Here’s a key game coding strategy for beginner programmers: pair up to test often, not just at the end of your project. Whenever your students are designing a game with Scratch or other programming language, they should have a friend test their code at different stages throughout the design process.
Often when teaching coding, a peer review activity is assigned at the END of the unit. At that time, a friend plays the game and then offers feedback. This is an excellent strategy for improving student work. In fact, it is often the last thing done before the game is submitted for grading or shared with players.
However, there are many reasons to game test when the program is only partly complete.
Why Test Games at Different Stages?
Do not wait until a game is finished for a peer review activity. Instead, have your students pair and share often at the beginning and in the middle of a programming task. Here’s why…
1. Easier to Pinpoint Errors:
As game design progresses, the scripts increase in number and complexity. This can make it difficult to find and fix errors. If the game test is done in stages, then students are examining smaller chunks of the program. This makes it simpler to troubleshoot design and coding issues.
2. Reduce Frustration:
Waiting until the end of a program for a peer review activity can be detrimental to students who might be struggling. Programming can be frustrating, especially if the code does not work properly. If left unchecked, there is a risk of giving up. However, a game test early in a project provides the necessary support. Together, students can notice and fix errors. In this instance, two heads are better than one.
3. Time to Enhance Code:
Doing a game test in the middle of game development provides adequate time to improve the code and design. If left to the end of a coding unit, students might feel rushed to make changes. They might not want to revise the content because they don’t want to risk ruining their current creation. As well, they might be fatigued from the project, and not have the same level of enthusiasm or energy to put towards edits.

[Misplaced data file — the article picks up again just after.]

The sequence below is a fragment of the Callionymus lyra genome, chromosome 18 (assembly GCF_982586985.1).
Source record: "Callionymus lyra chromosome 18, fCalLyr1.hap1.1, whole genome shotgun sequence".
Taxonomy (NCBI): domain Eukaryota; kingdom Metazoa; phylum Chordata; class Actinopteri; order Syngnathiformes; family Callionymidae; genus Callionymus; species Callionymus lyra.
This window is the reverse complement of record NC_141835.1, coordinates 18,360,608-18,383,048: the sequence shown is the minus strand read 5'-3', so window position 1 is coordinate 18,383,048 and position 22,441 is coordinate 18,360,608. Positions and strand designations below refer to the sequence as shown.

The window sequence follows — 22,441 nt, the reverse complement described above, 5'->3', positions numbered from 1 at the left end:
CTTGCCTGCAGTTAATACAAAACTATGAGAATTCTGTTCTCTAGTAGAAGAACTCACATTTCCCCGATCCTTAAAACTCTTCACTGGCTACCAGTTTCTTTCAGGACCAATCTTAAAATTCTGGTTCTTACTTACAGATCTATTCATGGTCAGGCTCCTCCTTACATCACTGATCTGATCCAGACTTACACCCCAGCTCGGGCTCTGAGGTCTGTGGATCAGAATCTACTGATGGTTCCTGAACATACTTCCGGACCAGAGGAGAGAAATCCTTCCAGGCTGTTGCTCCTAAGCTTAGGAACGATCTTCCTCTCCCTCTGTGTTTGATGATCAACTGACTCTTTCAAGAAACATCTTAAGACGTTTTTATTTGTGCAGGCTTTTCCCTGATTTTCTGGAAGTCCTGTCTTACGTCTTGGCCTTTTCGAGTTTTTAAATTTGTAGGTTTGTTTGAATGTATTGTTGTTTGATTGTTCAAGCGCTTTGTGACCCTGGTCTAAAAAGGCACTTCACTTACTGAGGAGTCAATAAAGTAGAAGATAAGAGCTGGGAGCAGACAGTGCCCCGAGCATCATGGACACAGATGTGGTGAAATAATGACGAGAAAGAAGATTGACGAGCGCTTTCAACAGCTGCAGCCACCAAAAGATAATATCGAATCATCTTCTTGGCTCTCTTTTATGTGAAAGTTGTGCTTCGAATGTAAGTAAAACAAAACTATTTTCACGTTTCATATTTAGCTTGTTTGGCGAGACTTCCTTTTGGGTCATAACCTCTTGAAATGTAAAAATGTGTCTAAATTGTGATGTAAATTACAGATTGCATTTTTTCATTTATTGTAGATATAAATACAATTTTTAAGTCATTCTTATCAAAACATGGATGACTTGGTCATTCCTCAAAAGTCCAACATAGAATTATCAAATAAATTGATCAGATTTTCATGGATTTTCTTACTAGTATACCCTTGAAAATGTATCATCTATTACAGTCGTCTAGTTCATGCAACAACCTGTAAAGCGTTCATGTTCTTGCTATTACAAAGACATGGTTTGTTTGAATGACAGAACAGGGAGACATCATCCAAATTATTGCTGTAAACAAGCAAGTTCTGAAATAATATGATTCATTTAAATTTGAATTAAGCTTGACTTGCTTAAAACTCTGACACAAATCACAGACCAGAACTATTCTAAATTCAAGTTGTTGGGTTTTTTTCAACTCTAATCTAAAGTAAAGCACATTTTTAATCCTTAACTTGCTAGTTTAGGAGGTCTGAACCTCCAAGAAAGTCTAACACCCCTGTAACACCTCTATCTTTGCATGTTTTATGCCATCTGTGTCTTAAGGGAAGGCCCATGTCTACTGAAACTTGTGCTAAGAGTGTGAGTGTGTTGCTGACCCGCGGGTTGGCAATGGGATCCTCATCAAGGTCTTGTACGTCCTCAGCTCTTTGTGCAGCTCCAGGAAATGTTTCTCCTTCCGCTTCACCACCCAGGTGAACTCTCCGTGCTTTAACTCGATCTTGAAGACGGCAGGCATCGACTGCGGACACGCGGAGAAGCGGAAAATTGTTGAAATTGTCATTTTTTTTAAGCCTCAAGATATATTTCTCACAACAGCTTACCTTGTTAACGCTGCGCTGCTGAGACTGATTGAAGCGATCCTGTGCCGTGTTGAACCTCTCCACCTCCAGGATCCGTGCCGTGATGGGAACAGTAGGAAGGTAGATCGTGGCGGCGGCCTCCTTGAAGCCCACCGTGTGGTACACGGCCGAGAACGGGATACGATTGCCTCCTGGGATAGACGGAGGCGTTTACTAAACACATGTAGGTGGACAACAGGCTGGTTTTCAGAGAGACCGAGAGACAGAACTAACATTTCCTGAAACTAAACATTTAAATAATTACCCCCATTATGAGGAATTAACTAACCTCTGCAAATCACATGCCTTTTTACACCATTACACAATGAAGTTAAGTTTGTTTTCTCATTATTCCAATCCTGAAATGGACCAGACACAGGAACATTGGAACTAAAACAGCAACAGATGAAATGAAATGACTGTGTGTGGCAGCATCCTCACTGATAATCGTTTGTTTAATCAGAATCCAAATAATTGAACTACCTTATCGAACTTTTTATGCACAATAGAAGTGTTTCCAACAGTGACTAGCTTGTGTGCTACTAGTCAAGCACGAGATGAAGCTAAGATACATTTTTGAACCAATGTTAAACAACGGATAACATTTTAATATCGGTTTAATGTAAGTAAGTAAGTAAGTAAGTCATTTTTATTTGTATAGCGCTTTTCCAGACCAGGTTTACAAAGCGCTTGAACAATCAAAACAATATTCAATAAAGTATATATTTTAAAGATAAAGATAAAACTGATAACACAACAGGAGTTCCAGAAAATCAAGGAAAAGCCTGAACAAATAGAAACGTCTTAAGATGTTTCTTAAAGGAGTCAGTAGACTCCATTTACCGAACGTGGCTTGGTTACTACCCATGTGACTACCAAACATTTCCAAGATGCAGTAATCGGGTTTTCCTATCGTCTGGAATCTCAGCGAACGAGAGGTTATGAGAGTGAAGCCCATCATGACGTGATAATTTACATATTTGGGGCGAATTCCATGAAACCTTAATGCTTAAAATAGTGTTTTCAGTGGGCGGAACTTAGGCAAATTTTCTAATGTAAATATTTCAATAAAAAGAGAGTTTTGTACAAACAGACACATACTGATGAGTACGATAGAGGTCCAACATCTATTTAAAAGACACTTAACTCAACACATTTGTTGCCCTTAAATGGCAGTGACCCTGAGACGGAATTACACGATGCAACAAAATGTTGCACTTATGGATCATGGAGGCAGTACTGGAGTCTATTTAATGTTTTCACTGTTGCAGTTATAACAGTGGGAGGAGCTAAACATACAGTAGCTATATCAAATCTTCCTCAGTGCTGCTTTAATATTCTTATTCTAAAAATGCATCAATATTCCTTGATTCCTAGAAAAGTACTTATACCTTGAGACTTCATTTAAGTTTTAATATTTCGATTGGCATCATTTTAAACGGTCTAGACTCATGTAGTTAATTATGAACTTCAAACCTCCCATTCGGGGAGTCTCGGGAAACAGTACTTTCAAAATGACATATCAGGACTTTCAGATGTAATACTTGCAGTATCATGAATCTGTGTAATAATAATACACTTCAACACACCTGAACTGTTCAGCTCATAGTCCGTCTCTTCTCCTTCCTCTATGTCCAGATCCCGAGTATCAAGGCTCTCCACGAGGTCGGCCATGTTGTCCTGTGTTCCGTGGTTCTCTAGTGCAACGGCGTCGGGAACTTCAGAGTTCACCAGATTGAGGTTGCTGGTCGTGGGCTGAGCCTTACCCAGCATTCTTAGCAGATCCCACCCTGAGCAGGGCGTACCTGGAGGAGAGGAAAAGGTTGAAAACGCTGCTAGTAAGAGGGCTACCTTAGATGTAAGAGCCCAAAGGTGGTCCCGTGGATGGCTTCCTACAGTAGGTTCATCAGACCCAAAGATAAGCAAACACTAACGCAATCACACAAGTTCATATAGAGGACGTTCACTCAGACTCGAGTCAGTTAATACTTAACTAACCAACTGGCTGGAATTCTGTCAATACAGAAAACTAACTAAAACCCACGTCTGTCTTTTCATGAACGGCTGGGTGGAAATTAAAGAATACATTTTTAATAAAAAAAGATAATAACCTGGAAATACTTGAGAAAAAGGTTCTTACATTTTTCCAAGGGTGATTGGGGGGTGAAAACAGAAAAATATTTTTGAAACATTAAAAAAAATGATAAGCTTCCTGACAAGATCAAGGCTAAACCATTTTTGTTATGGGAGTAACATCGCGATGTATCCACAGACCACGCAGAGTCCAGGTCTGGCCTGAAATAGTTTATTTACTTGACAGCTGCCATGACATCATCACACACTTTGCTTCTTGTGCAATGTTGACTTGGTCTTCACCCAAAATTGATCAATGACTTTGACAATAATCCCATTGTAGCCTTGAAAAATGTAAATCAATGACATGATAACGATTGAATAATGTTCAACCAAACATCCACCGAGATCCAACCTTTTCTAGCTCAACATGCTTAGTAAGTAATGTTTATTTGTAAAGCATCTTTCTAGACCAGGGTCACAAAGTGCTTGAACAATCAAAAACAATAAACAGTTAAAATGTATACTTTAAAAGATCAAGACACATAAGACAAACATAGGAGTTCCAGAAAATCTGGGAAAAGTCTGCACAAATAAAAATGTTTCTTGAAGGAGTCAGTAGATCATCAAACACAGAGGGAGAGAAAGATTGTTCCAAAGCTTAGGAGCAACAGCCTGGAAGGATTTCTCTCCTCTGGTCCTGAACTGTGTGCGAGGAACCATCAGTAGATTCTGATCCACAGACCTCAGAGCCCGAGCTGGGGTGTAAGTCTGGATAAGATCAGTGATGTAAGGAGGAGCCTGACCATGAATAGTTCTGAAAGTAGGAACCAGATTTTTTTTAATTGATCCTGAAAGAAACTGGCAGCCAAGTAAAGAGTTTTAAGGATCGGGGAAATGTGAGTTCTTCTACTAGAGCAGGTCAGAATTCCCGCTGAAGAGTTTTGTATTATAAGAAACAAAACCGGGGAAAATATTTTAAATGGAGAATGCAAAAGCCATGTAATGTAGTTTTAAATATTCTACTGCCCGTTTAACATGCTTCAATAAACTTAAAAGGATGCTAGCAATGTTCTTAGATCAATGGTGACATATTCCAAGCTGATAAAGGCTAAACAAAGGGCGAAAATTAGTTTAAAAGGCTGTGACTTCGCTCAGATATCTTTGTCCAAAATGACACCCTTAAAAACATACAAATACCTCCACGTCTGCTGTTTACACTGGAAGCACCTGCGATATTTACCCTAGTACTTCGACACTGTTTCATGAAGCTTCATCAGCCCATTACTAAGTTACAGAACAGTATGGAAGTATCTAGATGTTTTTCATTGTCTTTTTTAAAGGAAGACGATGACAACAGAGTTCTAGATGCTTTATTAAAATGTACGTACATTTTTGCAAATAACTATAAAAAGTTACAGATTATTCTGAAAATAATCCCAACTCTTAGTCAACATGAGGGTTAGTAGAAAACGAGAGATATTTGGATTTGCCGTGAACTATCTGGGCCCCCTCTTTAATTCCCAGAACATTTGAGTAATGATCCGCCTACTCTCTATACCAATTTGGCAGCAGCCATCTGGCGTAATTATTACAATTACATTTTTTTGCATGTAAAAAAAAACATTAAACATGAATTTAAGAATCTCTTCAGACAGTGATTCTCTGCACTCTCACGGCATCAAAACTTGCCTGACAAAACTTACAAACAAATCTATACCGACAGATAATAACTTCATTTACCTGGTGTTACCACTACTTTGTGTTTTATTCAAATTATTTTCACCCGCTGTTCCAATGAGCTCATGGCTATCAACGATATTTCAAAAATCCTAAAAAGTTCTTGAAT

4. Source of Inspiration:
When students become game testers, they can examine the creative choices made by fellow classmates. Since their game is not yet complete, they can then add similar elements to their own work. Additionally, looking at someone else’s work might spark an idea that allows further enhancements to their own program. Scratch encourages this sharing of minds and its collaborative potential, and calls it ‘remixing.’
5. Sense of Accomplishment:
When a peer reviewer game tests in the middle of a project and then again at the end, the changes are more noticeable. They can see how the project has evolved. By noticing the work that has gone into the final game design, they can provide more detailed feedback. They are more likely to give a positive, specific comments to encourage the creator of the game.
6. Increased Engagement:
Routine collaboration and teamwork is motivating for students. When they can see the benefits of working together by giving each other support, help, and feedback, their incentive gets a big boost. Also, teamwork is an essential soft skill in the workplace. Read more about this valued career skill in Collaboration and Coding is Fun and Fosters Teamwork.
Testing Is an Essential Game Coding Strategy
TechnoKids has programming projects for elementary and middle school students. In all of these projects, students build the game coding strategy of testing their work during the development stage. They test their own work and they test the projects of their peers. Self and peer reflection questions help them to identify specific areas for improvement as well as applaud successeses.
TechnoWhiz – Primary Grades: Design silly scenes, feed a pet monster, explore a magical land, race to the finish, and more using Scratch JR!
TechnoTales – Elementary Grades: Make up a modern fairy tale that has a hero go on a quest with Scratch JR.
TechnoArcade *NEW* – Elementary Grades: Become a game developer and invite friends to an online arcade with Scratch.
TechnoTurtle – Elementary Grades: Create orginal mazes, artwork, and games using Python and the Turtle library.
TechnoCode – Middle School Grades: Build stories, games, puzzles, and animations with Scratch.
TechnoPython – Middle School Grades: Complete a series of programming missions using Python programming language.
TechnoHTML5 – Middle School Grades: Code a web page with HTML and CSS lessons for beginners by styling text, graphics, and hyperlinks.